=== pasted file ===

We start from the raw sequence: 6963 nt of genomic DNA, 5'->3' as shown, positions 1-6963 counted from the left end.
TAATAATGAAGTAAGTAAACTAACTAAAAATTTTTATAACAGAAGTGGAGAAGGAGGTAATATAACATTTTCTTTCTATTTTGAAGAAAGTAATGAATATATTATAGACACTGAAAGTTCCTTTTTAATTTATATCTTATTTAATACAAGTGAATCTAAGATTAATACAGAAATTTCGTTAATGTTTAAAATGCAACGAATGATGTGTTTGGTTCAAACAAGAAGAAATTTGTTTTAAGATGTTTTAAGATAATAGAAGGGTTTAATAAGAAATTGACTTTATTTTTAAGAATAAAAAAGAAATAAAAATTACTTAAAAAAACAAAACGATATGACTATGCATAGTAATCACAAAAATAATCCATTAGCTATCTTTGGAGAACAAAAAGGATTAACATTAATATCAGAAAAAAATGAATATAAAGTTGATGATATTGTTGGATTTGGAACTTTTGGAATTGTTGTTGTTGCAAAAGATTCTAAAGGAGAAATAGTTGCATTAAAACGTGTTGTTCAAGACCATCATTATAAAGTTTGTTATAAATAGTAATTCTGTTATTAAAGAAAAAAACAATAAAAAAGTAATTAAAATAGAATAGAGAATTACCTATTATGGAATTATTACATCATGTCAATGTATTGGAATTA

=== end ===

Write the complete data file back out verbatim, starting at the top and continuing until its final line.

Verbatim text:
We start from the raw sequence: 6963 nt of genomic DNA, 5'->3' as shown, positions 1-6963 counted from the left end.
TAATAATGAAGTAAGTAAACTAACTAAAAATTTTTATAACAGAAGTGGAGAAGGAGGTAATATAACATTTTCTTTCTATTTTGAAGAAAGTAATGAATATATTATAGACACTGAAAGTTCCTTTTTAATTTATATCTTATTTAATACAAGTGAATCTAAGATTAATACAGAAATTTCGTTAATGTTTAAAATGCAACGAATGATGTGTTTGGTTCAAACAAGAAGAAATTTGTTTTAAGATGTTTTAAGATAATAGAAGGGTTTAATAAGAAATTGACTTTATTTTTAAGAATAAAAAAGAAATAAAAATTACTTAAAAAAACAAAACGATATGACTATGCATAGTAATCACAAAAATAATCCATTAGCTATCTTTGGAGAACAAAAAGGATTAACATTAATATCAGAAAAAAATGAATATAAAGTTGATGATATTGTTGGATTTGGAACTTTTGGAATTGTTGTTGTTGCAAAAGATTCTAAAGGAGAAATAGTTGCATTAAAACGTGTTGTTCAAGACCATCATTATAAAGTTTGTTATAAATAGTAATTCTGTTATTAAAGAAAAAAACAATAAAAAAGTAATTAAAATAGAATAGAGAATTACCTATTATGGAATTATTACATCATGTCAATGTATTGGAATTA